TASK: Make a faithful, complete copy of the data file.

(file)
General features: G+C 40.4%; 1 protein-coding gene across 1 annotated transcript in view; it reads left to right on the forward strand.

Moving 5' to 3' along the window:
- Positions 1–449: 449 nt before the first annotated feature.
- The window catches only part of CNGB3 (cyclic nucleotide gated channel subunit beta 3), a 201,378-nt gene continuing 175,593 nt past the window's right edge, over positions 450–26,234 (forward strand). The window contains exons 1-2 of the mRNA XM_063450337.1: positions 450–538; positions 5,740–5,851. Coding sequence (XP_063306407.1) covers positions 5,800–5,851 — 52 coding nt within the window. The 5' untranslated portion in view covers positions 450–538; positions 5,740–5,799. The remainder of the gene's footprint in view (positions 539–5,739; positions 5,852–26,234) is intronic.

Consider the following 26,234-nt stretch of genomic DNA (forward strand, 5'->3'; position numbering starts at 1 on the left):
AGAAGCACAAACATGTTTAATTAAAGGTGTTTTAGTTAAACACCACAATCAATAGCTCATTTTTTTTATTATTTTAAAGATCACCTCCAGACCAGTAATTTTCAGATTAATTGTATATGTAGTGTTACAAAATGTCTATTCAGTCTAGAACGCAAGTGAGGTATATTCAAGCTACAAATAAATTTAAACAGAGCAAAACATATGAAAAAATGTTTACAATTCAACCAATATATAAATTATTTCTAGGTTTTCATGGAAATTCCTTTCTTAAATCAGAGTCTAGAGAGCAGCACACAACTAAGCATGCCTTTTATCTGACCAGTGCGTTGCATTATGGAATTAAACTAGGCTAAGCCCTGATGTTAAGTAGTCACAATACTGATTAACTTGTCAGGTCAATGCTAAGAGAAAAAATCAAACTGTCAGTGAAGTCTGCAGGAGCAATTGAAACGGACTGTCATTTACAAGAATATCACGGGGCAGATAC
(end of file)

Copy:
General features: G+C 40.4%; 1 protein-coding gene across 1 annotated transcript in view; it reads left to right on the forward strand.

Moving 5' to 3' along the window:
- Positions 1–449: 449 nt before the first annotated feature.
- The window catches only part of CNGB3 (cyclic nucleotide gated channel subunit beta 3), a 201,378-nt gene continuing 175,593 nt past the window's right edge, over positions 450–26,234 (forward strand). The window contains exons 1-2 of the mRNA XM_063450337.1: positions 450–538; positions 5,740–5,851. Coding sequence (XP_063306407.1) covers positions 5,800–5,851 — 52 coding nt within the window. The 5' untranslated portion in view covers positions 450–538; positions 5,740–5,799. The remainder of the gene's footprint in view (positions 539–5,739; positions 5,852–26,234) is intronic.

Consider the following 26,234-nt stretch of genomic DNA (forward strand, 5'->3'; position numbering starts at 1 on the left):
AGAAGCACAAACATGTTTAATTAAAGGTGTTTTAGTTAAACACCACAATCAATAGCTCATTTTTTTTATTATTTTAAAGATCACCTCCAGACCAGTAATTTTCAGATTAATTGTATATGTAGTGTTACAAAATGTCTATTCAGTCTAGAACGCAAGTGAGGTATATTCAAGCTACAAATAAATTTAAACAGAGCAAAACATATGAAAAAATGTTTACAATTCAACCAATATATAAATTATTTCTAGGTTTTCATGGAAATTCCTTTCTTAAATCAGAGTCTAGAGAGCAGCACACAACTAAGCATGCCTTTTATCTGACCAGTGCGTTGCATTATGGAATTAAACTAGGCTAAGCCCTGATGTTAAGTAGTCACAATACTGATTAACTTGTCAGGTCAATGCTAAGAGAAAAAATCAAACTGTCAGTGAAGTCTGCAGGAGCAATTGAAACGGACTGTCATTTACAAGAATATCACGGGGCAGATAC